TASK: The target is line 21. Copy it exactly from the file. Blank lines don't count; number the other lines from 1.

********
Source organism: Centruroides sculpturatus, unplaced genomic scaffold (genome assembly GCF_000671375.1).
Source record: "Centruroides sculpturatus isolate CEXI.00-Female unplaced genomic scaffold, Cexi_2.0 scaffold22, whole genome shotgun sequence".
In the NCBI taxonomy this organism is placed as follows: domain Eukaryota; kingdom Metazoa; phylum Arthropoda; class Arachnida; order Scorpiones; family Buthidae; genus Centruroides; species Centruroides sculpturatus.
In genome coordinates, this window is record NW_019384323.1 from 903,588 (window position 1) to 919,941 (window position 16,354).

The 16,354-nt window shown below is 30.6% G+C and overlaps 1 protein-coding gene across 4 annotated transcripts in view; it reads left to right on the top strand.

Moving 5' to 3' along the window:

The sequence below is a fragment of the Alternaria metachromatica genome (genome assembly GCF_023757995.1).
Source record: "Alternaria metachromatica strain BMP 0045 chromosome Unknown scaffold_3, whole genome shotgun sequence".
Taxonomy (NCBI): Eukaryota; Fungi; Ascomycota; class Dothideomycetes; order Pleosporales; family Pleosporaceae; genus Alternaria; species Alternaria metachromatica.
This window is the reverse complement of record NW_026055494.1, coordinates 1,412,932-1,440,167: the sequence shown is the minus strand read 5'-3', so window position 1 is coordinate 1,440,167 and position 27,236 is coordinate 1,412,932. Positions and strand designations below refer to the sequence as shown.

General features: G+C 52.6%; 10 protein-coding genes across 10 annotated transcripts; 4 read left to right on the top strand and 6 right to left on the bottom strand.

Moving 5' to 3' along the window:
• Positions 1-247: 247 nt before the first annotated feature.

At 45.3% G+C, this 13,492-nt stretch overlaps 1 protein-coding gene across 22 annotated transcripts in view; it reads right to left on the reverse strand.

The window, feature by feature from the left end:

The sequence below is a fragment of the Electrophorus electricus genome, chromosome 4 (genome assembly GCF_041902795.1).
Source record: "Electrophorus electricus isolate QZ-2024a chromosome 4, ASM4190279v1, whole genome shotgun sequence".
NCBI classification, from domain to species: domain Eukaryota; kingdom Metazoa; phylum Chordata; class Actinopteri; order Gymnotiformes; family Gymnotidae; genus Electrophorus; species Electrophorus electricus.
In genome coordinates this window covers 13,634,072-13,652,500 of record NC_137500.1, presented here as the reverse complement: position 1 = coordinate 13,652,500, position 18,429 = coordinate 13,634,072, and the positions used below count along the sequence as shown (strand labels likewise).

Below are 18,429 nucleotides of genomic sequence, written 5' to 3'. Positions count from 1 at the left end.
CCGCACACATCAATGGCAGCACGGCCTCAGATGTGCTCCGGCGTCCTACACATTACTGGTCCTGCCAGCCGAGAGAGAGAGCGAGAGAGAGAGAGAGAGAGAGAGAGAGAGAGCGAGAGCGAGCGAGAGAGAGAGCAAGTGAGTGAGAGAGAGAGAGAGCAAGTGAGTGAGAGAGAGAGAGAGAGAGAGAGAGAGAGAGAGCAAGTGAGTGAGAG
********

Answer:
CCGCACACATCAATGGCAGCACGGCCTCAGATGTGCTCCGGCGTCCTACACATTACTGGTCCTGCCAGCCGAGAGAGAGAGCGAGAGAGAGAGAGAGAGAGAGAGAGAGAGAGCGAGAGCGAGCGAGAGAGAGAGCAAGTGAGTGAGAGAGAGAGAGAGCAAGTGAGTGAGAGAGAGAGAGAGAGAGAGAGAGAGAGAGAGCAAGTGAGTGAGAG